News Release

New Version of FDDI Interface for Cisco Systems Routers Adds Translational/Transparent Bridging for VAX Environments

MENLO PARK, Calif., Aug. 17, 1992 -- A new version of Cisco
Aug 17, 1992

MENLO PARK, Calif., Aug. 17, 1992 -- A new version of Cisco Systems' widely used FDDI router interface card offers translational and transparent bridging capabilities, supporting communication of non-routable protocols such as those used in Digital Equipment Corporation VMS operating environments.

Recent tests by Scott Bradner at Harvard University rated the new card's aggregate performance at 60,000 packets per second, setting a new milestone for high-speed FDDI internetwork- ing. Previous published industry maximums were under 50,000 pps.

The new FDDI Interface Card with Translational/Transparent Bridging addresses "the proliferation of FDDI (fiber distributed data interface) media into the DEC VAX world," said Rick Johnson, Cisco router product manager. "With more VAX systems being attached directly to FDDI rings, we saw a need to offer an alternative to encapsulation bridging, which required that the hosts be attached to an Ethernet LAN off the FDDI backbone. Now Ethernet-attached hosts or terminals running LAT can communicate directly with hosts on FDDI".

Besides just DEC installations, Johnson said, "the new FDDI bridging facilities will be a boon to environments where the user has chosen, for any reason, to bridge instead of route."

Cisco continues to support its original FDDI Interface Card, of which more than 5,000 units have been installed since its introduction in 1989 as the industry's first multi-protocol FDDI routing device. Cisco accounted for over 60 percent of FDDI routers shipped in North America in 1991, according to International Data Corporation.

Translational bridging converts Ethernet packets into FDDI format and vice versa, allowing Ethernet-attached hosts or terminal servers running a non-routable protocol such as LAT to communicate directly with hosts on an FDDI ring. All routable protocols still can be routed normally between multiple FDDI networks while the Cisco device performs translational bridging.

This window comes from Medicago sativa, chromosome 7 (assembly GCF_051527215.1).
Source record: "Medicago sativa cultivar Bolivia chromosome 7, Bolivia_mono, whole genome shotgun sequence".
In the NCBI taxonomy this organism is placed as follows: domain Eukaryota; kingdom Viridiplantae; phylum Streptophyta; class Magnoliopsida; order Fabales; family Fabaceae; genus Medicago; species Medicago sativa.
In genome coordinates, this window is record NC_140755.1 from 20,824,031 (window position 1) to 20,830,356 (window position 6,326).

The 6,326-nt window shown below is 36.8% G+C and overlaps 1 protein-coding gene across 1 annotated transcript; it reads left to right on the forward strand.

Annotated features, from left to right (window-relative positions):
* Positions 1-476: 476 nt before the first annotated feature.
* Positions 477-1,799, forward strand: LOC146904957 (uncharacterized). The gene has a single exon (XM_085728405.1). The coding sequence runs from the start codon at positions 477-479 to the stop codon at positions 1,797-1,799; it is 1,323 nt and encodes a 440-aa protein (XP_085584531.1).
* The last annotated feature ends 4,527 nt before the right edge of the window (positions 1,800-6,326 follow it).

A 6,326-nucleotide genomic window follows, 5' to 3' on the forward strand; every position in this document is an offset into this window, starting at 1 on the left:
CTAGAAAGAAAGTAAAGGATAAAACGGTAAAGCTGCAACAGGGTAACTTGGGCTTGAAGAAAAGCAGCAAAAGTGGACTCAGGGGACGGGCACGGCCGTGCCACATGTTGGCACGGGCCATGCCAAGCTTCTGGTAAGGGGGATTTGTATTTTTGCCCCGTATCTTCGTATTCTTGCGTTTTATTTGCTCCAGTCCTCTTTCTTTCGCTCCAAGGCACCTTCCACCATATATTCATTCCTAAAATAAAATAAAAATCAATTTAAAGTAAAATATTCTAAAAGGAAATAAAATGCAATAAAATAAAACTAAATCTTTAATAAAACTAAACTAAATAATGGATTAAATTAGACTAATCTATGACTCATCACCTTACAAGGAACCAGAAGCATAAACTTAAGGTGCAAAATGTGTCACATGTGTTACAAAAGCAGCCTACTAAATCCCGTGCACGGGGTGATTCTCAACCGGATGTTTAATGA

Transparent bridging moves FDDI packets intact from one FDDI ring to another without encapsulation or translation. This capability is required when multiple FDDI rings separate terminal servers from their VAX hosts, when a single VAX cluster is spread across two FDDI rings, or when redundant VAX clusters are placed on separate FDDI rings to link redundant data centers.

Like the earlier version, the new FDDI card works in Cisco's high-end AGS+ router/bridge chassis and contains a dedicated 16- MIPS (millions of instructions per second) custom bit-slice processor, direct memory access for high-speed data transfer, and AMD's Supernet chip set. The cards are compliant with ANSI X3.139/148/166/184 and ISO 9314 standards.

Up to four FDDI interfaces (any combination with or without translational/transparent bridging) can be installed in the AGS+. Alternatively, one FDDI interface of either type can be combined with up to 20 serial, 12 token ring or 22 Ethernet interfaces. Both FDDI cards support single- and multi-mode FDDI and offer all FDDI fault-tolerance and redundancy techniques, including dual- station attachment, optical bypass and dual homing.


Available beginning in October, the Cisco FDDI Interface Card withTranslational/Transparent Bridging is priced at $16,500. Users of Cisco'searlier FDDI interface can upgrade to the new version for $5,000. (Allprices are U.S. list.)

Cisco Systems, Inc., is the leading global supplier of high- performance, multimedia and multiprotocol internetworking products, including routers, bridges, communication servers and network management software. Cisco technology can be used to build enterprise-wide networks linking an unlimited number of geographically dispersed LANs. Cisco is publicly traded over-the- counter under the NASDAQ symbol CSCO.

Posted: Dec 15 13:43:06 1992